When it comes to the installation crisis, we are so focused on fixing the problem within the U.S. that it is hard to imagine it happening anywhere else. But other countries are feeling the strain as well. Carpet Call Floor Centre, in Victoria, Australia, reached out to FCI to advertise for flooring installers from the U.S. The company is willing to pay to move anyone who is willing to go.
Carpet Call’s Adrian Simpson, operations manager, has 25 years’ experience in the industry. He answered our call to tell us more about the retail store’s history and how they are dealing with the installation crisis.
FCI: When did Carpet Call open its doors?
Carpet Call: Carpet Call’s humble beginnings started in 1975 with a single store in Brisbane, Australia. The owner was Jim Smith, a British immigrant. The store was so small that carpet had to be unrolled out the door onto the street to be cut for customers. Jim was a hard worker and believed his point of difference would be “Customer Service.” The store was open seven days a week. The business grew rapidly in Brisbane and later around Australia. Today, there are over 70 Carpet Call stores throughout Australia with a growing online store complementing the business.
FCI: How large is your market?
CC: We believe the floor covering industry in Australia to be over AUD$2.5 billion.
FCI: Which products did Carpet Call sell when it first opened and when did it begin selling the other items?
CC: Initially, the offering was just carpets and sheet vinyl. Then, in the early 1990s, Carpet Call became the first retailer in Australia to introduce floating floors to the market. Area rugs also became a valued product in our range. About 5 years ago, we entered the window furnishing market, selling and manufacturing our own roller blinds along with selling curtains and shutters. This side of the business is now growing strongly.
FCI: Does Carpet Call service both residential and commercial segments?
CC: We service both retail consumers and the residential builder’s market. Now, a household name in Australia, Carpet Call’s jingle, “The experts in the trade,” is well known.
FCI: Do you have a warehouse?
CC: We have warehouses/distribution centers all over Australia, ranging in size from 50,000 square feet to 90,000 square feet with our stock locally made along with products sourced from all over the world, including U.S., Germany, Dubai, Malaysia and Belgium.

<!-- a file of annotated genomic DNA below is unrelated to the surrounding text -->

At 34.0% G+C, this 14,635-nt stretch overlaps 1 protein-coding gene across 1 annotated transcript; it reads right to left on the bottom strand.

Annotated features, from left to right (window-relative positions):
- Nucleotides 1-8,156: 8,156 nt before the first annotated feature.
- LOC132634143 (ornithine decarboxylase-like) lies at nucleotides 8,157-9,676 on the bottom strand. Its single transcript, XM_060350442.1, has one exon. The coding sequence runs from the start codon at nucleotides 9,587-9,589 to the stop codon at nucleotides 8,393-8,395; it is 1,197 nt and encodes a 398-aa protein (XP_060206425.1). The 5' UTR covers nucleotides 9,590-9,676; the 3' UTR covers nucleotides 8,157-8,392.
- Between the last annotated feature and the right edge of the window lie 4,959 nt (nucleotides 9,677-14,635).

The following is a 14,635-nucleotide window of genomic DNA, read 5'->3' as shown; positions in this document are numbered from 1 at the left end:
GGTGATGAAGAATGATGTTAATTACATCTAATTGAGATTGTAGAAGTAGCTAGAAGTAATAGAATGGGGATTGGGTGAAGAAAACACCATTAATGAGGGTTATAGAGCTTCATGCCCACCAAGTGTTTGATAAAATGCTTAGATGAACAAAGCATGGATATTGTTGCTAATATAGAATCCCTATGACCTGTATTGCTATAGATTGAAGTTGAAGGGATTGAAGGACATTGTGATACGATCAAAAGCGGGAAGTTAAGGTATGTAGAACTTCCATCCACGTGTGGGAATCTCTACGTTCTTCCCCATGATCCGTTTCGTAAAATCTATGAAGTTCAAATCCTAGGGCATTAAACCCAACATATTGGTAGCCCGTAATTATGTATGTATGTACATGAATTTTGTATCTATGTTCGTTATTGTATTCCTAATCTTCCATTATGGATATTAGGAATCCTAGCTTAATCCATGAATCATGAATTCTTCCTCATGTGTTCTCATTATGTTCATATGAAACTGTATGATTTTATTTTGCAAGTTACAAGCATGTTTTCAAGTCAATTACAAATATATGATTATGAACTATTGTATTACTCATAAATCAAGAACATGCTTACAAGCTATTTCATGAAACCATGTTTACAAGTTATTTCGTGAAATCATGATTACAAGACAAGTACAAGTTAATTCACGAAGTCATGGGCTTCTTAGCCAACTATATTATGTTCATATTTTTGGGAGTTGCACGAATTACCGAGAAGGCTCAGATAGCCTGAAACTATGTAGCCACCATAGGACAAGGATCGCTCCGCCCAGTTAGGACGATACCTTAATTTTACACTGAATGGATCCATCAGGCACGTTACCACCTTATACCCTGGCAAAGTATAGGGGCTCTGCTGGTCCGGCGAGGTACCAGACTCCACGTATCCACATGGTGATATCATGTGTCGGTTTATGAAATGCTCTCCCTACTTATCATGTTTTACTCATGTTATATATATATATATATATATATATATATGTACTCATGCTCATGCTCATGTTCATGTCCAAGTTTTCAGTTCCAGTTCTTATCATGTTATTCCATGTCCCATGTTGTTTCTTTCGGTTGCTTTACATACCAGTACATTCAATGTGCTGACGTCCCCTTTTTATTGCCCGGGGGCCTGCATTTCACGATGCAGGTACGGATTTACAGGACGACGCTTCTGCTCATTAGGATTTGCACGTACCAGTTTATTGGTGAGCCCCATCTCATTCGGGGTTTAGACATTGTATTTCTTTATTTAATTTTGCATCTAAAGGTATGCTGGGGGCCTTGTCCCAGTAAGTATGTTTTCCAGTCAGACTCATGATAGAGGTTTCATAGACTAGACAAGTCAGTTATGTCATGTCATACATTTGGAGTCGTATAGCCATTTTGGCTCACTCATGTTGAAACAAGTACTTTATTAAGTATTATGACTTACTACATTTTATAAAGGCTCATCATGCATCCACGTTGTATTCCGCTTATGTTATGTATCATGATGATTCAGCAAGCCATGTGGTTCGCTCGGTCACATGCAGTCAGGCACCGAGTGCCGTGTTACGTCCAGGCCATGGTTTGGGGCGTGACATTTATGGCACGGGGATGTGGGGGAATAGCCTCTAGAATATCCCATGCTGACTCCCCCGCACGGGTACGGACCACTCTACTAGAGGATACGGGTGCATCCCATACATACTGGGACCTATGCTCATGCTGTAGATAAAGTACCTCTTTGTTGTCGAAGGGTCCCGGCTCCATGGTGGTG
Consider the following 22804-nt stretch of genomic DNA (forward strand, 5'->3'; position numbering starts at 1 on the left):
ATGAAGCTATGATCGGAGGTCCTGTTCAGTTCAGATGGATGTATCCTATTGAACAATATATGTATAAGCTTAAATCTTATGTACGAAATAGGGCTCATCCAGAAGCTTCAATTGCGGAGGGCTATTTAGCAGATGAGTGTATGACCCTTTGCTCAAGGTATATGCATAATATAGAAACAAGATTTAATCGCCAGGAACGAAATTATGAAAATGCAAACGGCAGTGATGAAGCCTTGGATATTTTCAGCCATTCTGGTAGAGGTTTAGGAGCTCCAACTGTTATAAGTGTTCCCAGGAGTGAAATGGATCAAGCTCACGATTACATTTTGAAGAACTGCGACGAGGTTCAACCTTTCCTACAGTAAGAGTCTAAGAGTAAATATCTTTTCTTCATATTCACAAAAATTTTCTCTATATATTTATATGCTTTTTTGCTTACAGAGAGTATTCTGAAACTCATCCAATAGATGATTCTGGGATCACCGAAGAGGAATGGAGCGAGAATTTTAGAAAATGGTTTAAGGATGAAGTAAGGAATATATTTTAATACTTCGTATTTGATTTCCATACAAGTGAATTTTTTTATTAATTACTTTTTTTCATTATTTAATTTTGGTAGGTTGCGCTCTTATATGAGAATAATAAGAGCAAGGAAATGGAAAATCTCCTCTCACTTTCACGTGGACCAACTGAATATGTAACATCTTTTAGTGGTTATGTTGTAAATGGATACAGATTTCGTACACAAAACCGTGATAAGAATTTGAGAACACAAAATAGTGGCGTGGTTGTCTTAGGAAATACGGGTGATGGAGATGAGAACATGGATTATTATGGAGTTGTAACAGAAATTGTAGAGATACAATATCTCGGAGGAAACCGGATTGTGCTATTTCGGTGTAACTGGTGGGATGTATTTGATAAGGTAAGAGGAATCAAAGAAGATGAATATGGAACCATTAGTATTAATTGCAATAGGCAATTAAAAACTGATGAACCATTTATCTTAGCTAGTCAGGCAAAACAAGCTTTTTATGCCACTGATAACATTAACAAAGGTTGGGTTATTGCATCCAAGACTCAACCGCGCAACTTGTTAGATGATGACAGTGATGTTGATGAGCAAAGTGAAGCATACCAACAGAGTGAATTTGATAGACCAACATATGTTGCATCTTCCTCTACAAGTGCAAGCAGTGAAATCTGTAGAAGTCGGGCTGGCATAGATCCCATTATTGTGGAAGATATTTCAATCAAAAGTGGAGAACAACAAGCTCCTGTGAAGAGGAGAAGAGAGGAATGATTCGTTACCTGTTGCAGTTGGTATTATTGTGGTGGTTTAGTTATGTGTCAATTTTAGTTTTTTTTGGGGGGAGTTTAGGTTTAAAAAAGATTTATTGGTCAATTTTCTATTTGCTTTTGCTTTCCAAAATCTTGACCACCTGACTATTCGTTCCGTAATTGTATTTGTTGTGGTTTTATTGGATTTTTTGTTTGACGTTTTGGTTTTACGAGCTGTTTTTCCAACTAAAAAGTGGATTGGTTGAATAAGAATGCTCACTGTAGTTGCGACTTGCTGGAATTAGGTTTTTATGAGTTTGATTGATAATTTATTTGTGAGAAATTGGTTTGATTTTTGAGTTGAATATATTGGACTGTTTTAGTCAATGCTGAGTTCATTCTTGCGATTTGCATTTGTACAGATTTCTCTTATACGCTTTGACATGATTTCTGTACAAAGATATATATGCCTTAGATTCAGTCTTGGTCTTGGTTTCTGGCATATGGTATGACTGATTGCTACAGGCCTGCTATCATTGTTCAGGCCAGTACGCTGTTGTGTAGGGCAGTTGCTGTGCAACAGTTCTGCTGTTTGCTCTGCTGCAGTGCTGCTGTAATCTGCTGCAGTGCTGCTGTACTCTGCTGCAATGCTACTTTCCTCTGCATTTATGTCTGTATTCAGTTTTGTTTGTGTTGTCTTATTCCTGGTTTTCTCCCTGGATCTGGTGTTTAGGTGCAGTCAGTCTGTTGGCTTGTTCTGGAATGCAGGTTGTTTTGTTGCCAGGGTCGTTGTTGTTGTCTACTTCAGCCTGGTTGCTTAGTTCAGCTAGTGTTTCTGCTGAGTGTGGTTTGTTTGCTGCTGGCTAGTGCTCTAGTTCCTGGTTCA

FCI: How many installation crews work for Carpet Call?
CC: Carpet Call employs over 400 staff and engages over 350 teams of installation contractors.
FCI: How difficult has it been to locate flooring installers?
CC: With buoyant conditions in the home renovation and residential building sectors, the demand for installers has risen and is currently outstripping the supply.
FCI: How long has Australia been struggling with the installation crisis?
CC: As Australia’s population continues to grow, the demand for skilled trades has grown with it. This sees competition from all trades to lure emerging candidates into their field. The pandemic has seen large increases in the residential building sector, causing the largest gap in installation supply ever seen.
FCI: How has the pandemic impacted the installation crisis in Australia?
CC: With Australians being unable to travel abroad for the last two years, they’ve turned to home renovation. Some states have endured lockdowns that left stores unable to open and works unable to be completed, causing a severe backlog, compounding the already stretched installation lead-times.
FCI: What are you doing to remedy the issue in your area?
CC: We constantly work with the Industry Associations, Technical and Further Education (TAFE) Schooling organizations and our network of installers to train and recruit candidates of all ages and invite them to consider a career in floor laying.
In conjunction with local advertising, we are now advertising all over the world for skilled installers who wish to seek a move to the Australian shores. We have pathways for “Permanent Residency” applicants or temporary applicants.
FCI: What is your forecast for the installation crisis in Australia? Do you see it going away any time soon? What can others do to help?
CC: There will be no quick fix. The next three to five years will be challenging. Positive promotion by all divisions of the industry may help lure people into a financially rewarding finishing trade.